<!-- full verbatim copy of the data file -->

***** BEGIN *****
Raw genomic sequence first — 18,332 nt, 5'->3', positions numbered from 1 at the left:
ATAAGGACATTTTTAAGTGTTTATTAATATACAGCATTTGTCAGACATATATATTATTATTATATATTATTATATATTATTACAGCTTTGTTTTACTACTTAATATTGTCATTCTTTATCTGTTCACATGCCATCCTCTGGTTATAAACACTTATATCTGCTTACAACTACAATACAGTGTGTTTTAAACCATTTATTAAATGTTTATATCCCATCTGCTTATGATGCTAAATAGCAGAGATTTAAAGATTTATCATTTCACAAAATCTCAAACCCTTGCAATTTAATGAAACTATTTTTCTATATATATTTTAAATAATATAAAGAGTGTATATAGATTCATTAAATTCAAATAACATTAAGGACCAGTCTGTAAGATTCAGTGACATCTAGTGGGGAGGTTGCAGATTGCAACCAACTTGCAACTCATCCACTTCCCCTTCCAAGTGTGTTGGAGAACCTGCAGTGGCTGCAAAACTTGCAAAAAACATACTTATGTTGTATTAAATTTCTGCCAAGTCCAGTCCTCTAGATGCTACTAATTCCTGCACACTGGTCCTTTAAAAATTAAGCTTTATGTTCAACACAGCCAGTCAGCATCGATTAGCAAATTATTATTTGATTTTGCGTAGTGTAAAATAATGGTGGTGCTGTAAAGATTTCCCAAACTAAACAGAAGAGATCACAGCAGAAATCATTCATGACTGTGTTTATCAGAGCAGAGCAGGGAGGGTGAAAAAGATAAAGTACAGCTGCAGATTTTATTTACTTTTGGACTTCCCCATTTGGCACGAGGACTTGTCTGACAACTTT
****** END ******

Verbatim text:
Raw genomic sequence first — 18,332 nt, 5'->3', positions numbered from 1 at the left:
ATAAGGACATTTTTAAGTGTTTATTAATATACAGCATTTGTCAGACATATATATTATTATTATATATTATTATATATTATTACAGCTTTGTTTTACTACTTAATATTGTCATTCTTTATCTGTTCACATGCCATCCTCTGGTTATAAACACTTATATCTGCTTACAACTACAATACAGTGTGTTTTAAACCATTTATTAAATGTTTATATCCCATCTGCTTATGATGCTAAATAGCAGAGATTTAAAGATTTATCATTTCACAAAATCTCAAACCCTTGCAATTTAATGAAACTATTTTTCTATATATATTTTAAATAATATAAAGAGTGTATATAGATTCATTAAATTCAAATAACATTAAGGACCAGTCTGTAAGATTCAGTGACATCTAGTGGGGAGGTTGCAGATTGCAACCAACTTGCAACTCATCCACTTCCCCTTCCAAGTGTGTTGGAGAACCTGCAGTGGCTGCAAAACTTGCAAAAAACATACTTATGTTGTATTAAATTTCTGCCAAGTCCAGTCCTCTAGATGCTACTAATTCCTGCACACTGGTCCTTTAAAAATTAAGCTTTATGTTCAACACAGCCAGTCAGCATCGATTAGCAAATTATTATTTGATTTTGCGTAGTGTAAAATAATGGTGGTGCTGTAAAGATTTCCCAAACTAAACAGAAGAGATCACAGCAGAAATCATTCATGACTGTGTTTATCAGAGCAGAGCAGGGAGGGTGAAAAAGATAAAGTACAGCTGCAGATTTTATTTACTTTTGGACTTCCCCATTTGGCACGAGGACTTGTCTGACAACTTT